I have a fork. At least, I had a fork. It has since gone missing, perhaps hidden in the haphazard mess of the utensil tray which without fail manages to mix up forks and spoons and butter knives despite the convenient cutouts for each type of flatware.
To step back a bit, I have many forks. Actually, I own an entire matched set of utensils, which is no small accomplishment of adulthood after college and post-college years of hand-me-downs and clearance aisle grabs followed by any number of times leaving a spoon or fork at work or the like.
But one particular fork is — was? — my favorite. It was the perfect length, was a classic shape without overly flowery or scroll-like design and most importantly was the perfect weight. I like a heft to my objects. Pens, in particular, need to feel like I’m actually holding an instrument. The same goes with flatware. Let the user feel like they have something momentous in hand and not just a thin, tinny dollar store knockoff that would make Martha Stewart cringe.
I am not alone in having a fondness for a particular item over all other equally suitable pieces. My brother growing up always grabbed a particular mug for his coffee and didn’t hesitate to grumble if I grabbed it first for my hot chocolate. My father, I remember, always insisted on a specific knife to carve up his barbecued masterpieces as though the other available blades wouldn’t do the meat justice There are wine glasses that just feel better in the hand and don’t even get me started on feeling propriety about a certain pillow that is the perfect combination of squishy and firm.
Maybe these predilections explains why my dogs will rifle their noses through the toy box to find the preferred stuffed raccoon or rubber squeaky ball at the bottom rather than the more accessible bones and rope braids on top. This could also be the reason why despite a packed and varied closet, I — as I imagine many people — still grab for the favorite sweater or pair of shoes. We are creatures of habit and often those habits involve domestic creature comforts.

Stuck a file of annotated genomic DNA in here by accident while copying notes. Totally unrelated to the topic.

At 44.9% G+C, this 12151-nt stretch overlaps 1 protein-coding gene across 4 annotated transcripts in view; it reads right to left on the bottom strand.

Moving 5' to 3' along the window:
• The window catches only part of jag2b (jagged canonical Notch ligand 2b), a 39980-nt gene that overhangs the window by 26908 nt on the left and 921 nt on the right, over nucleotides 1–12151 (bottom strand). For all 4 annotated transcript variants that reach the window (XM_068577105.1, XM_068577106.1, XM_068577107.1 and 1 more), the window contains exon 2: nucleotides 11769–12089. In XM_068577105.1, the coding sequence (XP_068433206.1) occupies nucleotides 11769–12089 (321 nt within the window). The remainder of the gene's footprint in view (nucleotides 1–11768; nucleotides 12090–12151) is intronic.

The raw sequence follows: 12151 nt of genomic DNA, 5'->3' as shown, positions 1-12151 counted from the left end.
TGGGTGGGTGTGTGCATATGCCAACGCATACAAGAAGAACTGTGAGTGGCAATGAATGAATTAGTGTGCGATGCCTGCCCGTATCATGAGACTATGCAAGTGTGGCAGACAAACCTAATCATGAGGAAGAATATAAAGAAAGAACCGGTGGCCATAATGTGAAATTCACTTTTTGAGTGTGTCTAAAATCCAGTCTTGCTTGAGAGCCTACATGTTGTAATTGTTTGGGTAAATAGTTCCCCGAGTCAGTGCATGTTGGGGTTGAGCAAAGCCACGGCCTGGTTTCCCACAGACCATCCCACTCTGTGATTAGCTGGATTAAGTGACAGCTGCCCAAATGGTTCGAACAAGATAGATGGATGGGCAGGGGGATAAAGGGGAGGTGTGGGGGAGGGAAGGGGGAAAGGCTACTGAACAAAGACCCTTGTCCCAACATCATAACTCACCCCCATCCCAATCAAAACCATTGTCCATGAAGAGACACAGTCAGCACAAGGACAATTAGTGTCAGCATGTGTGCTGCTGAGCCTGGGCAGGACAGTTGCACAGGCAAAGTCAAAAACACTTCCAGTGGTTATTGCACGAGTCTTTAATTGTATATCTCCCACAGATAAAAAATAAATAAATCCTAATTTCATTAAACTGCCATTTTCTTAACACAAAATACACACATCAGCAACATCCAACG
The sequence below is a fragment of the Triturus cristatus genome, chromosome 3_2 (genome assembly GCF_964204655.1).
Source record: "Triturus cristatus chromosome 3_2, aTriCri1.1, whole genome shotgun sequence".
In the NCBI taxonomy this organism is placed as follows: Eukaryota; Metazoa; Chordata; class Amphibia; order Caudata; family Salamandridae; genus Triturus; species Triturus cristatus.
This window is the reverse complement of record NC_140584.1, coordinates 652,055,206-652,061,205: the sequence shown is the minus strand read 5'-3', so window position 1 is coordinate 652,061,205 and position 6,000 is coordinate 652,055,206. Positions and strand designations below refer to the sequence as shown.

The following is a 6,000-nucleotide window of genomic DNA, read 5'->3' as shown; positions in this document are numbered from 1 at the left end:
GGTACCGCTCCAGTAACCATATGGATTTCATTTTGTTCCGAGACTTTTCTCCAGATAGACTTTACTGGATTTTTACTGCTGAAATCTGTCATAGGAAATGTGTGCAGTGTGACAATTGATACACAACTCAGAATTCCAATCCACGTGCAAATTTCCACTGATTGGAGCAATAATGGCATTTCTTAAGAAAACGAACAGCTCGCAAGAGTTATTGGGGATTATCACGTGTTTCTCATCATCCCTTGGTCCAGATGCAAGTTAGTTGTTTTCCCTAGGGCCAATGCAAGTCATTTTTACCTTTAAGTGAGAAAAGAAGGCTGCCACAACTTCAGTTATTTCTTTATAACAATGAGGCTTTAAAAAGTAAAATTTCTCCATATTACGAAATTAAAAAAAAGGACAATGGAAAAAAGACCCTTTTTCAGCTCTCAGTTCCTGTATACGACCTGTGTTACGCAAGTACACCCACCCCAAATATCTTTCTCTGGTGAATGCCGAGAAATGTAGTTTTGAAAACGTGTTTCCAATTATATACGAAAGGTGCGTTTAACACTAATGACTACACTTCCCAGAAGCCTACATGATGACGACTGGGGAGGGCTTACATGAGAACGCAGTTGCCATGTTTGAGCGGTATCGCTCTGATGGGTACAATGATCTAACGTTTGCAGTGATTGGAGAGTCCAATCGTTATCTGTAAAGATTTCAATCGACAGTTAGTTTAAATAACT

Sadly, I do not have a full set of kitchenware matching this wonder-fork. I came into possession of it many moons ago during a college summer job at a now-defunct big box retailer that sold everything from electronics to jewelry to home appliances and kitchenware. In hindsight, it’s amazing how well an otherwise clueless salesperson like myself could sell a high-end blender wearing a short dress and speaking with great authority about speed and function. During one lunch break, I realized I had forgotten to include a fork with my plastic ware of leftover whatever. A quick trip to the kitchen department where forks were Velcro-fastened to display boards solved the dilemma. Unfortunately, after taking the fork home to wash I never remembered to bring it back to its rightful spot. Oops.
I’d actually forgotten about the fork as of late, opting usually to just grab whatever one is handy. But a recent office kitchen chat about dish preferences made me wonder where it had gotten off to. I searched the drawer. No dice. I looked in the sink. Nope. A peek into my few reusable lunch bags just in case. Zilch.
Could it be that after years of holding the utensil place of honor the fork had gone missing? Perhaps others in the household, in a fit of cleanliness and decorating frenzy, tossed out what didn’t match. Maybe the fork took a cue from “Kung Fu” and decided to walk the earth looking for its rightful previous home. Some could say it was karma for my earlier inadvertent shoplifting.
Or, it is simply just a sign to toss the entire drawer of less-than-thrilling flatware and commit to a set where every piece meets the qualifications of the now-departed favorite. Every bite deserves a prized tool. It’s about tine.
Michelle Durand’s column “Off the Beat” runs every Tuesday and Thursday. She can be reached at: email@example.com or (650) 344-5200 ext. 102. Follow Michelle on Twitter @michellemdurand What do you think of this column? Send a letter to the editor: firstname.lastname@example.org.